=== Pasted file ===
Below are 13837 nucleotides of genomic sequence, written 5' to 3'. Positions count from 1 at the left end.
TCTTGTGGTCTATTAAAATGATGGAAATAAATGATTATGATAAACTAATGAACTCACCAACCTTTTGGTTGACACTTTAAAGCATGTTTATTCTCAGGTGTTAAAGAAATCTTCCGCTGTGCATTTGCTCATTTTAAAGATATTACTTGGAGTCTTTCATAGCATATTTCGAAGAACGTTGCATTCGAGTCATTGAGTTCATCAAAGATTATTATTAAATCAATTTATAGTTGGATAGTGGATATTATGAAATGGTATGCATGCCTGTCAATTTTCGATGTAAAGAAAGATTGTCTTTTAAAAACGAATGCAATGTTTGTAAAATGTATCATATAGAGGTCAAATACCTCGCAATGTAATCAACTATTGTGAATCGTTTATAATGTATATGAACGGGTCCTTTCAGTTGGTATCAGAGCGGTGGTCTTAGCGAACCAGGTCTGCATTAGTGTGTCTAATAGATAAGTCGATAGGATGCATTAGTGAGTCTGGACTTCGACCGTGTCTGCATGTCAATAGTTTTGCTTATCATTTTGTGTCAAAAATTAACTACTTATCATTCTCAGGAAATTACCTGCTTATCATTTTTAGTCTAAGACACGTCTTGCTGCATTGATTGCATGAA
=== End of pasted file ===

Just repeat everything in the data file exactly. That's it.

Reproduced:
Below are 13837 nucleotides of genomic sequence, written 5' to 3'. Positions count from 1 at the left end.
TCTTGTGGTCTATTAAAATGATGGAAATAAATGATTATGATAAACTAATGAACTCACCAACCTTTTGGTTGACACTTTAAAGCATGTTTATTCTCAGGTGTTAAAGAAATCTTCCGCTGTGCATTTGCTCATTTTAAAGATATTACTTGGAGTCTTTCATAGCATATTTCGAAGAACGTTGCATTCGAGTCATTGAGTTCATCAAAGATTATTATTAAATCAATTTATAGTTGGATAGTGGATATTATGAAATGGTATGCATGCCTGTCAATTTTCGATGTAAAGAAAGATTGTCTTTTAAAAACGAATGCAATGTTTGTAAAATGTATCATATAGAGGTCAAATACCTCGCAATGTAATCAACTATTGTGAATCGTTTATAATGTATATGAACGGGTCCTTTCAGTTGGTATCAGAGCGGTGGTCTTAGCGAACCAGGTCTGCATTAGTGTGTCTAATAGATAAGTCGATAGGATGCATTAGTGAGTCTGGACTTCGACCGTGTCTGCATGTCAATAGTTTTGCTTATCATTTTGTGTCAAAAATTAACTACTTATCATTCTCAGGAAATTACCTGCTTATCATTTTTAGTCTAAGACACGTCTTGCTGCATTGATTGCATGAA